Much has been made of Roy Hodgson’s comments in press conferences. Hodgson’s gone from denying performances were below par to shifting blame onto everyone under the sun and the downright bizarre in between.
A lot of what he says could be dismissed as generic nonsense to give away as little as possible, and maybe that’s just what it is, but read between the lines and a lot of it gives a valuable insight into his mind-set.
Take this, for example, after the 1-1 draw away to Steaua Bucharest:
“It’s good for me to know the work we’re doing day in, day out on the training field is having some effect and the players are getting more and more comfortable with what we’re trying to do, even those that maybe don’t play every week.”
A fairly innocuous comment intended to praise the “B” team with little actual substance. The players are getting “more and more comfortable” shows his work isn’t done, but that progress is there. “A draw isn’t the best I can do, but give me some time” he appears to be saying. “Even if you can’t see the positives in having only 40% of possession and one shot on target, I can, and it’s based on what we do in training – something you can’t see. You can’t prove that it’s not going to get better, because you don’t what we’re doing.”
Oh, but you’re wrong Roy. Thanks to your journalist buddies, we know all the secrets to your success.
“I don’t believe in innovation,” claims Hodgson. “There are those people who think that training sessions is having lots of different practices that change every five or 10 minutes. This is the last place to come for that.”
“Strangely, football is a sport in which some don’t expect to rehearse or practise. The important thing is that what you are coaching the players to do has direct relevance to what will happen in a match situation.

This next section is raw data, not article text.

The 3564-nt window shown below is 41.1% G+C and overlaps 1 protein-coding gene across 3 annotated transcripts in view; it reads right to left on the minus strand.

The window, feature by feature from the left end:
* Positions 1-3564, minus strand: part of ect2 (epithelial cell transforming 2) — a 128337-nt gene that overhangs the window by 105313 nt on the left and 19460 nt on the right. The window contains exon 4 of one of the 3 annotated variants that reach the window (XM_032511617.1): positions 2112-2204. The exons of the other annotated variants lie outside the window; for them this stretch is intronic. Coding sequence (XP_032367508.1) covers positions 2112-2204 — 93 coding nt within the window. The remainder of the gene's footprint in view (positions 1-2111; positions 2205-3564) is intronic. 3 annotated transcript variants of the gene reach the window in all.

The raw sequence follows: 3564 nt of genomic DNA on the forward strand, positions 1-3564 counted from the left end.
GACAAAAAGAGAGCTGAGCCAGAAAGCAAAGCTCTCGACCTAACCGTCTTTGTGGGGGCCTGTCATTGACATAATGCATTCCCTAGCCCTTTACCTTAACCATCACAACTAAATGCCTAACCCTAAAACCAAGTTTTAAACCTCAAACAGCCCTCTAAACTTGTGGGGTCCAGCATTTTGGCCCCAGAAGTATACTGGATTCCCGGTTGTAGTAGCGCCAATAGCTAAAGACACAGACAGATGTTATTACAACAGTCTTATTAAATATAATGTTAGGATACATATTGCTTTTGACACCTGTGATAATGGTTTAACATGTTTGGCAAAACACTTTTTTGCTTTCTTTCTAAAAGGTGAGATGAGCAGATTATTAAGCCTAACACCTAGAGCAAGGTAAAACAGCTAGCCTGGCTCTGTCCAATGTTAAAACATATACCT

“There’s a way I do my job. I realise I’m working with individuals but we need to be a team. The fans are coming, not to see me, but the team I prepare.”
“We work on it every day,” said Fulham’s Simon Davies. “Every day in training is geared towards team shape.”
Hodgson’s also admitted his primary influence is former FA technical director Allen Wade, who, in his coaching manuals, attempted to theorise every given match situation. His disciples then went off and drilled this into their players, “dehumanising” them as certain critics put it.
Rafa Benitez used a similar mechanised approach, but focussed much more on the attacking side of play. His players didn’t just use their creativity to score goals, they worked on set patterns of play, like in basketball, to target weak areas of the opposition and grind them down. However, they were based on the players’ strengths. For instance, how often would you see Glen Johnson pick up the ball, move inwards then knock it in between two players and whip in a cross? It was repeated too often not to have been a set pattern, but you never saw Alvaro Arbeloa do it, he was always involved in neat passing moves in the final third.
The players weren’t left to their own creative devices like Arsenal’s, but Benitez’s method allowed players to play their natural game in a controlled way that ensured its effectiveness, with players intelligent enough to make it work. Hodgson’s doesn’t.